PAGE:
A global travel trend that’s hard to swallow, dark tourism takes travellers to places that are identified with tragedy, suffering, death and destruction. These are destinations such as war zones, nuclear blast sites, genocide prisons, tombs – places that are eerie, dangerous, scary and often bizarre.
Dark tourism takes us to places which are considered taboo and has strange effects the human psyche. It has existed for a long time now, and it is one of those things that most people don’t really want to talk about. In fact, I thought hard before even deciding to write and publish this article on our site.
Why go for it?
Although people don’t necessarily take delight in visiting dark places, it gives a surreal feeling, an adrenaline rush, and moreover, a deeper understanding of the world by taking a journey through its dark past.
“They want to experience what it is really like”
James Willcox, the founder of Untamed Borders, which takes tourists to dark places, said: “The vast majority of people that travel with us, travel because they want to experience what it is really like. A country like Afghanistan—people have read about it in the news—it’s a place they feel they know in some ways but on the other hand it’s completely alien to them.”
We learn from what we see, hear and read in the media, and these places are often portrayed as dark and dangerous. However, in reality, there are so much more to these places like its culture, significance and rich history.
Below are some of the most popular dark tourism destinations from around the world:
A radioactive ghost town, Chernobyl is known for the nuclear disaster that happened on the city on 27 April 1986. Before the tragedy, Chernobyl was an administrative centre which had more than 14,000 residents.
Today, it’s mostly known as the Chernobyl Exclusion Zone, although reports say there are still a number of people living in the city. There are two general stores and a hotel for tourists brave enough to dare.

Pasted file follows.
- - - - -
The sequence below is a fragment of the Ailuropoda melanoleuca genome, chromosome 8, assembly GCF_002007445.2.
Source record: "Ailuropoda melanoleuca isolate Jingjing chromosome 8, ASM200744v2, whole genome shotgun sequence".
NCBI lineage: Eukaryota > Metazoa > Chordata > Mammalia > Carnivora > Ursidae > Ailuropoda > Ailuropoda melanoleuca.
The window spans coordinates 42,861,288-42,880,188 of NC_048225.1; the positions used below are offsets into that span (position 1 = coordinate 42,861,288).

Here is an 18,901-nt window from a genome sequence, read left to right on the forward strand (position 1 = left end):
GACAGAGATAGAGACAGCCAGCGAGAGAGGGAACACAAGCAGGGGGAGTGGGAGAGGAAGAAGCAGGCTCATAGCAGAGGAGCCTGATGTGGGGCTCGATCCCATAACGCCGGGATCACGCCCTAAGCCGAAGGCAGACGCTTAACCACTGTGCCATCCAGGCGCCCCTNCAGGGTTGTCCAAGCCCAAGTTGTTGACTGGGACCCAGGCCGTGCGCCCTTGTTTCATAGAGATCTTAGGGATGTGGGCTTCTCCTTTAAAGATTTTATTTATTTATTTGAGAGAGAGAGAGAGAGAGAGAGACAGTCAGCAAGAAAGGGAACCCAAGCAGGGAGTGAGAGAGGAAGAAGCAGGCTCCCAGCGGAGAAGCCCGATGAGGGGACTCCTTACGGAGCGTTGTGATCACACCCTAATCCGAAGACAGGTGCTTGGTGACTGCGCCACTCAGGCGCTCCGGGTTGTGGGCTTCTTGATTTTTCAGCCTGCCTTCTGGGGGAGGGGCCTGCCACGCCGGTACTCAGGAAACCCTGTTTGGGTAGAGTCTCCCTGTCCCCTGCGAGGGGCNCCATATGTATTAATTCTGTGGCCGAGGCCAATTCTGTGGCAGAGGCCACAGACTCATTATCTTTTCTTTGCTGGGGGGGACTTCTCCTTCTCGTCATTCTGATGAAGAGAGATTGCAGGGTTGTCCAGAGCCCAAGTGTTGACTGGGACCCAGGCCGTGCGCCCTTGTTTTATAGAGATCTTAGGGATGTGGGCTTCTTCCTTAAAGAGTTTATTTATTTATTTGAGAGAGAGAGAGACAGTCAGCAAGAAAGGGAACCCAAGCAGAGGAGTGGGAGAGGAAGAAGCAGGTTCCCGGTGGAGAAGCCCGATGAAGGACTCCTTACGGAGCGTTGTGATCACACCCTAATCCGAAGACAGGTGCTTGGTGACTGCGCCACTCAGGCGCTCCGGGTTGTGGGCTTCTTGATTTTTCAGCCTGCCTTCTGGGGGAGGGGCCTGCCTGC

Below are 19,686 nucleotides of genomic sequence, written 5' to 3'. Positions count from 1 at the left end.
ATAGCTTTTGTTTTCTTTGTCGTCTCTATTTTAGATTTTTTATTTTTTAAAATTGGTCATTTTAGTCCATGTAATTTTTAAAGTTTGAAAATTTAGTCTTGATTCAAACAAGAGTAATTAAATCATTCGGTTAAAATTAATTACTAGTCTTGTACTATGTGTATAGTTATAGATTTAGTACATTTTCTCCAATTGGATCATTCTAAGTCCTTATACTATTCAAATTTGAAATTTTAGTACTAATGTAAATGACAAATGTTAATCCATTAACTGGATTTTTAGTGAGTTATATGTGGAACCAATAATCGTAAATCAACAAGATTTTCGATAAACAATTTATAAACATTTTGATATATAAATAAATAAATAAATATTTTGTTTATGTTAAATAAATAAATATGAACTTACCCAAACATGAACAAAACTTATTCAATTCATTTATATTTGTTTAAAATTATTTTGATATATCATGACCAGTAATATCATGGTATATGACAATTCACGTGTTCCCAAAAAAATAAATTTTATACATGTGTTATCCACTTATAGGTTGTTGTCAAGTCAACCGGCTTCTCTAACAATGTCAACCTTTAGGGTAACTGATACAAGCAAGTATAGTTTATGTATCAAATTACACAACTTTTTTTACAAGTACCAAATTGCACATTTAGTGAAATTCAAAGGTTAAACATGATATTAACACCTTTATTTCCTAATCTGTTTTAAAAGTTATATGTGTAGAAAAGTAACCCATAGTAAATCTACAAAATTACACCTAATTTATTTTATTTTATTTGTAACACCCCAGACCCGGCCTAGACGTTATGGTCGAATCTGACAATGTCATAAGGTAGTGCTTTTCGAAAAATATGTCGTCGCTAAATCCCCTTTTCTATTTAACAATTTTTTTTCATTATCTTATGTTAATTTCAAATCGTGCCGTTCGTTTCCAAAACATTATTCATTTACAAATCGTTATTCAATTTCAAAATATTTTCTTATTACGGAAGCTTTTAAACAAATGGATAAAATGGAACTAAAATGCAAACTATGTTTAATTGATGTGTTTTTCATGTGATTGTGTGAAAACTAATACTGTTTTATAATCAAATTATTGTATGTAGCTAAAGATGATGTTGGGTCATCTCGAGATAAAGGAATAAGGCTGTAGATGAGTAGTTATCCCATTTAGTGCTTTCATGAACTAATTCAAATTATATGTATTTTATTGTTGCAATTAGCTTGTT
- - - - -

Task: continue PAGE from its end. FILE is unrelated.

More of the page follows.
Kumsusan Memorial Palace of the Sun, North Korea
Also referred to as the Kim Il-sung Mausoleum, this palace in Pyongyang, North Korea is now a posthumous home to one of the most infamous political figures in the world. It is the official residence of Kim Il-sung until it was transformed into a mausoleum after his death in 1994.
It’s believed that the cost of the conversion was at least USD 100 million. Foreign tourists are given access to the palace only on Thursdays and Sunday—and must come with a government-provided tour guide – the usual booking platforms won’t work here…
National September 11 Memorial & Museum, USA
Located at Ground Zero in New York, the museum commemorates the victims and heroes during the 11 September 2001 attacks on the Twin Towers, which killed 2,977 innocent people and and the 1993 World Trade Center bombing, which killed six.
It is now operated by a non-profit institution, the 9/11 Memorial Foundation, with a goal of raising funds for victims and those who were involved in the rescue and recovery operations.
Auschwitz concentration camps, Poland
Know as a location for the largest mass murder in history, the concentration camps in Auschwitz is infamous for the suffering of Jews at the hands of the Nazi regime.
Some 1.5 million people died in these camps before 27 January 1945, when Soviet soldiers took over the camp, rescuing about 7,000 starving prisoners who were still alive. Today, it is estimated that more than 250,000 travellers visit the site each year.
Tuol Sleng Genocide Museum, Cambodia
On the outskirts of Phnom Penh lies the Tuol Sleng Genocide Museum. Ironically, the museum of death was once a school, until the Khmer Rouge renamed it as S-21, and transformed the institution into a torture, interrogation and execution centre.
Inside the prison, inmates (including men, women, and children) suffered horrific circumstances and were even photographed to create a haunting photographic archive. The museum is open to the public from 8 am to 5 pm.